How To Have A Meaningful Career
● By Aimee Cormier
By Laura Simms
In 2012, Kelly Services released a report after surveying 170,000 people from 30 countries and across all generations. Here’s what they found:
• Over 52% of the respondents said that their work didn’t provide a sense of meaning
• 44% didn’t feel valued by their employer
• 66% intended to look for a new job within the next year
Those numbers reveal epidemic levels of job dissatisfaction. If you’re unhappy with your work situation, maybe you can relate.
Wondering about the people who reported that they did enjoy their job? They were still looking for more of something, and it was something the discontented workers wanted, too.
Can you guess what that elusive thing was? According to Kelly Services, the workers wanted to find meaning.
Patterns To Choosing A Career
The Kelly report remains relevant today as people continue to search for more meaningful work. The problem? Most folks don’t actually know what they’re looking for or how to find it. There are two main schools of thought when it comes to choosing a career: I call them then Boomer Blueprint and the Bliss Backlash. They will probably sound familiar to you.
Understanding The Boomer Blueprint
The Boomer Blueprint is the tried and once true model of the Baby Boomer generation that goes like this: choose stable profession, attend college, pick a practical major, get a job in your chosen profession, advance through the ranks, stay in the same field, and often with the same company, ‘til retirement do you part.
The Boomer Blueprint is fairly rigid, but it’s also fairly safe. There is a clear path from A to JOB, and though you’re not guaranteed a job at the end of your education, that’s the idea. Jump through expected hoop, get expected career.
For most people, careers simply do not look like this anymore. The education system, job market, and financial landscape have made significant shifts since the Boomers were coming up, and their blueprint is no longer a realistic guide for most people. This leads us to the Bliss Backlash.
The Bliss Backlash
No longer content with the Boomer Blueprint, many Gen-Xers (sometimes encouraged by their Boomer parents) took a different approach to careers, and the “Follow Your Bliss” generation was born. The mantras were “Do what you love and the money will follow” and “Follow your dreams.” And oh boy, did they follow. They followed into art, theatre, and music. They followed into English literature, creative writing, and art appreciation. They followed their little liberal arts-loving hearts out.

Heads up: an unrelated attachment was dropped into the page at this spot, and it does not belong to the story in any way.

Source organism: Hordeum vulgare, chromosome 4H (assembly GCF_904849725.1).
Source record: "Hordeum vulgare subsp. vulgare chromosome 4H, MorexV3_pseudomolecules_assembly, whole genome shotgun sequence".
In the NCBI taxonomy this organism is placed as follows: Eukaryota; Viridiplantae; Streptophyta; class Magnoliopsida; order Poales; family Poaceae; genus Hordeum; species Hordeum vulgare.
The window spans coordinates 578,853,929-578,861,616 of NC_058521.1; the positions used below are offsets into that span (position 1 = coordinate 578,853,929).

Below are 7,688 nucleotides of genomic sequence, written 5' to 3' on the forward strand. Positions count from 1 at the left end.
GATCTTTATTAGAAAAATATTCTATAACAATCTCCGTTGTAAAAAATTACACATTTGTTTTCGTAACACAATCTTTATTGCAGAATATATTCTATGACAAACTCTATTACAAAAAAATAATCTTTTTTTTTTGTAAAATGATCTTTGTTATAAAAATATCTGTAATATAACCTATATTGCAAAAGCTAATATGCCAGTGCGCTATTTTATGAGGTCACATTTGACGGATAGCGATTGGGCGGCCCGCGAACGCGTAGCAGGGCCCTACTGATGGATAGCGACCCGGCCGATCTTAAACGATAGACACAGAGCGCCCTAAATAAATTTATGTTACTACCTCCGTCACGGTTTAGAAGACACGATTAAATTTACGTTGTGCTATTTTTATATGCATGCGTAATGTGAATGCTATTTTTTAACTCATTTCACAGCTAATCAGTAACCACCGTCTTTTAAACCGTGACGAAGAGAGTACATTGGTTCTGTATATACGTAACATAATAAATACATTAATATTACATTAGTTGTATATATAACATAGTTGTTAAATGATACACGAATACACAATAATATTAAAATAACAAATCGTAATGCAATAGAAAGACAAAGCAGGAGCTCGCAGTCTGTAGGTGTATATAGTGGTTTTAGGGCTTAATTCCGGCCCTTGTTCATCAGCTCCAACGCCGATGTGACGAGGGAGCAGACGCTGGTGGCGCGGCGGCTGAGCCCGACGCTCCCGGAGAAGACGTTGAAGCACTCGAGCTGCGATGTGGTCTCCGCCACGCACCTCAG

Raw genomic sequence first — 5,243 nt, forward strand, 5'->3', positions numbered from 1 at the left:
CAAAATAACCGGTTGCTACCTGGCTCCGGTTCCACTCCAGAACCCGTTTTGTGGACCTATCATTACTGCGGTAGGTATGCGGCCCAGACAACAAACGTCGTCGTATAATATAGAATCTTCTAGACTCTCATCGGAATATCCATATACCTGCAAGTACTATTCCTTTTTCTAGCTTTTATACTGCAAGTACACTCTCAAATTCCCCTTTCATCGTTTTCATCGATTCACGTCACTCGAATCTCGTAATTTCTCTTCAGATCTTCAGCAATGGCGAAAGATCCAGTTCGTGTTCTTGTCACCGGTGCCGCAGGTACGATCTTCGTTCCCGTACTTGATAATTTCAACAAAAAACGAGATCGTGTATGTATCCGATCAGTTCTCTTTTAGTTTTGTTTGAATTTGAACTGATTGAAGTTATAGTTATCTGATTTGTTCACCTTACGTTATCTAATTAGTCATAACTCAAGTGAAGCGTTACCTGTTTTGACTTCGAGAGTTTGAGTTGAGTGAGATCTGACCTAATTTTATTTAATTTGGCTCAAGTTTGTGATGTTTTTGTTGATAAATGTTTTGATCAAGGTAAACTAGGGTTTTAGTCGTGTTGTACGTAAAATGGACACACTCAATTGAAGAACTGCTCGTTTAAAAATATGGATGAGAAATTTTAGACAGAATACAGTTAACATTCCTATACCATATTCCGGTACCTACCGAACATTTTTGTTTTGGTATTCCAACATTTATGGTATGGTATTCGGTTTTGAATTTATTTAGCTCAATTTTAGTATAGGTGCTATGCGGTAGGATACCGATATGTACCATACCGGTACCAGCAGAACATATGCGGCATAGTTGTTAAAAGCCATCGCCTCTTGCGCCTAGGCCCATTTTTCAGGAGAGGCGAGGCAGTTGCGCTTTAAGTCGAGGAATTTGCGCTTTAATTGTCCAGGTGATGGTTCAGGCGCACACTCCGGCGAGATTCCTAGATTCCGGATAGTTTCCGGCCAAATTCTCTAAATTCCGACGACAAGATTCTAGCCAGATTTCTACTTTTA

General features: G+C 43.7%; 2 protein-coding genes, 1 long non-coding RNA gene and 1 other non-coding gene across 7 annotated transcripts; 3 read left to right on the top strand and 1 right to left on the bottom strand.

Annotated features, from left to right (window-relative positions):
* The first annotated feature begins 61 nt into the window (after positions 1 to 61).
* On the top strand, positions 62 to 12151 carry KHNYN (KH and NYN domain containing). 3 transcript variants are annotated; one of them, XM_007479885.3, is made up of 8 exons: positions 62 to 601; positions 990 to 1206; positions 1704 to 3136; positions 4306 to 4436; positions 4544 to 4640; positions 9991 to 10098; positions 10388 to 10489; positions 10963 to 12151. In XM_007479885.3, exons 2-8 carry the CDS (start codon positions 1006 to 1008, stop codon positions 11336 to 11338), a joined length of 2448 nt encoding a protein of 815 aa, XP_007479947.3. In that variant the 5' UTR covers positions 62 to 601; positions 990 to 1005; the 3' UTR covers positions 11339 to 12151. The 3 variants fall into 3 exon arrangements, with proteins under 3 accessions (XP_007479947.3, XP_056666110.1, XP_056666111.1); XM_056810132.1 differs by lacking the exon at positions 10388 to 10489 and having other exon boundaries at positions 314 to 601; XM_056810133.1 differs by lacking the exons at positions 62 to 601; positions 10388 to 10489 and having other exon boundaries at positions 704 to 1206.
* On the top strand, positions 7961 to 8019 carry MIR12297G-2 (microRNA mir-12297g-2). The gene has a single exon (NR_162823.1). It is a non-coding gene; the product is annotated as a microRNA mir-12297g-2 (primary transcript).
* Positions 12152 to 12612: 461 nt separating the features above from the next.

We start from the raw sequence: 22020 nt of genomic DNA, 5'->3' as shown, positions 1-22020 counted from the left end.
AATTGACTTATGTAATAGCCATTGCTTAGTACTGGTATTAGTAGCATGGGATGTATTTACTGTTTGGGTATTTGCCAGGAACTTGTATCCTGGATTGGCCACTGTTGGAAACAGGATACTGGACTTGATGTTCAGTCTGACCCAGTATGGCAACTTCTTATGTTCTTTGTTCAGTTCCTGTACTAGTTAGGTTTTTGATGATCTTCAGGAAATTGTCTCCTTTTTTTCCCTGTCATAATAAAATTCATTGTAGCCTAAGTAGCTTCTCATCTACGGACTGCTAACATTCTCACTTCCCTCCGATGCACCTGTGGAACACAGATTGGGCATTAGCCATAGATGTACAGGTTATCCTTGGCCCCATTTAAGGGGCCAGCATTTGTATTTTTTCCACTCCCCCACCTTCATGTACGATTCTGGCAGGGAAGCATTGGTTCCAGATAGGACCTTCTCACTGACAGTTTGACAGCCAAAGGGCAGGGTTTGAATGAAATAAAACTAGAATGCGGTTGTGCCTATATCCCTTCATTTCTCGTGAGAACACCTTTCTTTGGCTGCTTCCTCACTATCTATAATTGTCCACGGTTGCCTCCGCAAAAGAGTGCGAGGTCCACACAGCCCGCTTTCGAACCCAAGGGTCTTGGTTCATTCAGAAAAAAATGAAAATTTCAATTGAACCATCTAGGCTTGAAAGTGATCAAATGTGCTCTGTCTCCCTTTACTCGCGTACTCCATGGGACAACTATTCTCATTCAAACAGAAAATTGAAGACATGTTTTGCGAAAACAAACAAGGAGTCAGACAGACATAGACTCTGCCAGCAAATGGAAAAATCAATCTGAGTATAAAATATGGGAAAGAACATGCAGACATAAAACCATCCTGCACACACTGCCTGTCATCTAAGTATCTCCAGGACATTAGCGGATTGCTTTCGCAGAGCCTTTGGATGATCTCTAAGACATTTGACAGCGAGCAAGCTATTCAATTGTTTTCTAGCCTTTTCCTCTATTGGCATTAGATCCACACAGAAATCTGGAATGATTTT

Maybe you can see where this is going; this model has its problems as well. The Bliss Backlash engendered wannabe careers that were heavily slanted towards self-expression, which begs the question: How do you monetize self-expression? I know many people who have managed to do just that, but their work always moves beyond self-expression and into something of significant value or service to others, which is not a topic you’ll find on your Ivory Tower syllabus.
A Formula That Works
So what can you do then? How can you find meaningful work if the Boomer Blueprint isn’t reliable and the “Follow your bliss” stuff isn’t a sure thing either?
I’ve been helping clients solve this riddle for several years, and they can tell you the answer: you start with purpose.
If you want a meaningful career, you have to start with what’s meaningful. In the Purpose Paradigm, your personal sense of purpose comes first, even before you start listing our your transferable skills, A+ subjects, and whatever else your well-intentioned school counselor told you to do. When you put purpose first, you set yourself up to find a career that fulfills you and benefits others, a winning combination that the Boomer Blueprint and the Bliss Backlash rarely deliver.
Practical Steps To Discovering Your Purpose
Start by simply asking yourself, “What matters most to me?” Do some writing about what you want to stand for in the world and whom you want to help. How do you want to contribute? What do you want your legacy to be? Given your life experience, what causes or people are you in a unique position to champion? The answers to these questions are the foundation of your quest for a meaningful career. Of course you’ll need to temper them with your abilities and strengths, but this is ground zero. This is where things shift for you. This is starting with purpose.
Now, before you go thinking that my line of questioning above only leads to non-profit, Mother Theresa-type work, let me tip you off that any kind of work can be purpose-driven. Any! It all depends on your personal sense of purpose. Just some of the purpose-driven careers I’ve seen people go into include copywriter, urban planner, teacher and corporate consultant.
If you are in that 52% whose work doesn’t provide you with a sense of meaning, I challenge you to make 2015 the year you change that. Purpose-driven work is available to anyone who knows how to look for it. You know how to get started. Continue your pursuit, and join those of us already working in the Purpose Paradigm. A meaningful career is waiting for you.
Laura Simms is a career coach who helps purpose-driven people find
careers that feel like home. She’s the creator of the holistic career change program, Your Career Homecoming, and the author of The Purpose Paradigm. Her work has been featured on US News & World Report, The
Huffington Post, and Psychology Today. Get her free training to align who you are with how you earn at createasfolk.com/freebies.